Correspondence, writings, diaries, account books, and miscellanea of the Hadley family, including materials relating to James Hadley, 1821-1872, a professor of Greek at Yale University; Anne Loring Twining Hadley, 1816-1897, wife of James Hadley; Helen Harrison Morris Hadley, 1864-1939, wife of Arthur Twining Hadley, 1856-1930, president of Yale University, 1899-1921; and Morris Hadley, 1894-1979, the son of Arthur T. and Helen H. Hadley.

Biographical / Historical

James Hadley: philologist; B.A., Yale, 1842; spent two years at the Yale Divinity School, 1844-1845; appointed tutor in Yale College in 1845, promoted to asst. prof. of Greek in 1848, in 1851 succeeded Theodore Dwight Woolsey, holding the chair of Greek until retirement.

Arthur Twining Hadley was born in New Haven, Connecticut, on April 23, 1856, the son of James Hadley, a professor of Greek at Yale. He graduated from Yale College, Class of 1876, studied at the University of Berlin, and returned to Yale in 1879 as a tutor. Interested in the history and science of railroad transportation, he was associate editor of the Railroad Gazette, and lectured on railroad administration at Yale, 1883-1886; was acting professor of political economy in the Sheffield Scientific School, 1890-1891, and chair of political economy, 1891-1899; and served as the first dean of the Graduate School, 1892-1895. He was president of Yale University from 1899 to 1921. Hadley died in 1930.

Helen Harrison Morris (1981-1939) was the daughter of Luzon Buritt Morris, governor of Connecticut from 1894-1896, and Eugenia Laura Morris. She graduated from Vassar College in 1883 and, in 1935, she was awarded an honorary degree of Master of Arts from Yale University, where a graduate women’s dormitory was named for her in 1959. She was married to Arthur Twining Hadley.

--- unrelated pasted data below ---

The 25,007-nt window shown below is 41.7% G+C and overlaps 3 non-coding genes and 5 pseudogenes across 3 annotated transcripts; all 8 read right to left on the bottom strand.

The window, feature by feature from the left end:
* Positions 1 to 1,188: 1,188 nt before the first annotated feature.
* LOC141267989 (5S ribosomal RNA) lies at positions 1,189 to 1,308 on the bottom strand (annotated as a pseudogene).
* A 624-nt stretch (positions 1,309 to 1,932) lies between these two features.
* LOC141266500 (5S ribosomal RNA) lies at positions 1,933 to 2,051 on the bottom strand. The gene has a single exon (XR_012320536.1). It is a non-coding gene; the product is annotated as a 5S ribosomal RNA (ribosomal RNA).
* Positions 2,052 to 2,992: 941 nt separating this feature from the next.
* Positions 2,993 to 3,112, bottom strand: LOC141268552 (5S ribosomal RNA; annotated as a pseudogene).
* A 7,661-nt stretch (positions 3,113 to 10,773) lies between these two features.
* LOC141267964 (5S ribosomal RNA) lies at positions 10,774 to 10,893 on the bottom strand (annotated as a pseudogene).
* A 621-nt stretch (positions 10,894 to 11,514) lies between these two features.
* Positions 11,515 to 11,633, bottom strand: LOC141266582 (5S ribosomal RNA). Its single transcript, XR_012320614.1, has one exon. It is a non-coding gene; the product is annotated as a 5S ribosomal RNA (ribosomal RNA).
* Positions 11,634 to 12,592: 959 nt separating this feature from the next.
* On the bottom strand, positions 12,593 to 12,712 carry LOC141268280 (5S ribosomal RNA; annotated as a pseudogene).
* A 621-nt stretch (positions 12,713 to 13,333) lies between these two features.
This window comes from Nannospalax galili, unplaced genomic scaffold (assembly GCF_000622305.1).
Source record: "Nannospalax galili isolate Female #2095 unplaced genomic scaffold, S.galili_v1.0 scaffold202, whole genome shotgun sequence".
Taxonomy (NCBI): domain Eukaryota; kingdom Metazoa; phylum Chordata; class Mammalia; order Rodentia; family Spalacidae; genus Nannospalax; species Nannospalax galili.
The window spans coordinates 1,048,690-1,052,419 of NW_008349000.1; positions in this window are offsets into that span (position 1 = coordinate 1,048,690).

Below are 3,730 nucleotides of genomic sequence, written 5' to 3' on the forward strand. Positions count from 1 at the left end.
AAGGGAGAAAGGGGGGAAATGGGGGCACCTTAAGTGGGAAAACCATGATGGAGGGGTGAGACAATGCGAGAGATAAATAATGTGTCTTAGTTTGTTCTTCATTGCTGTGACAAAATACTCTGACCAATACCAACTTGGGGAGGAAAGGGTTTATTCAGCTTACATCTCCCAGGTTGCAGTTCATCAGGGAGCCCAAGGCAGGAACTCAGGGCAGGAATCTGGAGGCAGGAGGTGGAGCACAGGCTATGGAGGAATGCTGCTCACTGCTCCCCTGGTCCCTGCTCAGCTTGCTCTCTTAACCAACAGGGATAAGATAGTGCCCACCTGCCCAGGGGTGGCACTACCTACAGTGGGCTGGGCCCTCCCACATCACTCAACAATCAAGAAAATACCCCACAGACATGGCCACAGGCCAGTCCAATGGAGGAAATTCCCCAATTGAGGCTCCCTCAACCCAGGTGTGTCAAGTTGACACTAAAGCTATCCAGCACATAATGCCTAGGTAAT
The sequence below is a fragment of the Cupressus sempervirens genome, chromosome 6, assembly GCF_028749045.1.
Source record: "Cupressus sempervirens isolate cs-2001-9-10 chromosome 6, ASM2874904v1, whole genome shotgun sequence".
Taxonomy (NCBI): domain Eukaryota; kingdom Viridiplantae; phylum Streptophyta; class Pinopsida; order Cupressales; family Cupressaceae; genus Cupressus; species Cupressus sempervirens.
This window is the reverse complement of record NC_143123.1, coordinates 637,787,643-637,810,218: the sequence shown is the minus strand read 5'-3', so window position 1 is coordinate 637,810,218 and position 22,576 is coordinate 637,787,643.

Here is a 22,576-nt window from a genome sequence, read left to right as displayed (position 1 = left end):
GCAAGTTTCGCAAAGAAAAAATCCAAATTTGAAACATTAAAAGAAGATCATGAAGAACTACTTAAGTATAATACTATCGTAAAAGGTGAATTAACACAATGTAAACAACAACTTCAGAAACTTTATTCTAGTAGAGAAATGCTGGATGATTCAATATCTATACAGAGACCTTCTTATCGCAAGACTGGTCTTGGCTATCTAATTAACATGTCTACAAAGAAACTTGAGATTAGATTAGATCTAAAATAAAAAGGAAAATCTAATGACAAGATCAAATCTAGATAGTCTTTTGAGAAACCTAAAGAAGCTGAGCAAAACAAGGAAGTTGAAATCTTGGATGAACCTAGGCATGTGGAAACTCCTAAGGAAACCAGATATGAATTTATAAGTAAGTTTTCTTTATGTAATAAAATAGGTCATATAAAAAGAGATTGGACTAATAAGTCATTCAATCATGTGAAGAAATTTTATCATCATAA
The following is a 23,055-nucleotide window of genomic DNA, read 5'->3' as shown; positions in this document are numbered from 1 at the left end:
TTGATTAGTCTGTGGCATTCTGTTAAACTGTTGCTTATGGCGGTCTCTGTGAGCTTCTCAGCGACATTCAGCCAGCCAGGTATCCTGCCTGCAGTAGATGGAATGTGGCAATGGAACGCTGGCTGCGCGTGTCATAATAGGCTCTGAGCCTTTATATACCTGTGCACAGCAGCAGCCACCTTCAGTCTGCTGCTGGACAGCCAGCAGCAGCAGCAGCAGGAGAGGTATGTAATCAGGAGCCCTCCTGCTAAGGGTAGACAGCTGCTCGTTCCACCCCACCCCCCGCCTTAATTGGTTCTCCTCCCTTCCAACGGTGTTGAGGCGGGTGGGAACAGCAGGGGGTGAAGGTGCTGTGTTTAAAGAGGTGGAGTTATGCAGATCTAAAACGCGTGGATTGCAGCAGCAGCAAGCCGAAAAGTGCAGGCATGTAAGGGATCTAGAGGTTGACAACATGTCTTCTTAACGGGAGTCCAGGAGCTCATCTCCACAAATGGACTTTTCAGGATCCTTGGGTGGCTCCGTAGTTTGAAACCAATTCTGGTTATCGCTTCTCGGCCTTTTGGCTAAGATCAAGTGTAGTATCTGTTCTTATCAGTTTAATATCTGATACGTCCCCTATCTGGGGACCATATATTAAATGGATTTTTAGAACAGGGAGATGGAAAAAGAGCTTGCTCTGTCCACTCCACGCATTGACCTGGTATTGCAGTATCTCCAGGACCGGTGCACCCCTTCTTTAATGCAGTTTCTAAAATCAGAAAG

Emily Eugenia Morris was the sister of Helen Harrison Morris. She graduated from Vassar College in 1890 and lived in New Haven, Connecticut.

Morris Hadley (1894-1979), son of Arthur T. and Helen H. Hadley, graduated from Yale University, Class of 1916. He received his M.A., 1940, and LL.D., 1963, from Yale and a LL.D., 1965, from the University of Nevada. In 1918, he was in charge of the Brigade School of Fire at Camp Devens, Massachusetts, having reached the rank of major in the United States Army. He joined the law firm of Milbank, Tweed, Hadley & McCloy in 1929. Hadley served on the Yale Corporation, 1940-1962; was deputy director of the Office of Facts and Figures in Washington, 1941-1942, was a trustee of the Russell Sage Foundation; and sat on the board of trustees of the Pierpont Morgan Library and the New York Public Library, serving the latter as president, 1943-1958.

Guide to the Hadley Family Papers
Under Revision
compiled by John Espy and Harry Murphy and staff of Manuscripts and Archives
June 1983
Description rules
Describing Archives: A Content Standard
Language of description note
Finding aid written in English.

Part of the Manuscripts and Archives Repository

Yale University Library
P.O. Box 208240
New Haven CT 06520-8240 US
(203) 432-1735
(203) 432-7441 (Fax)


Sterling Memorial Library
Room 147
120 High Street
New Haven, CT 06511

Opening Hours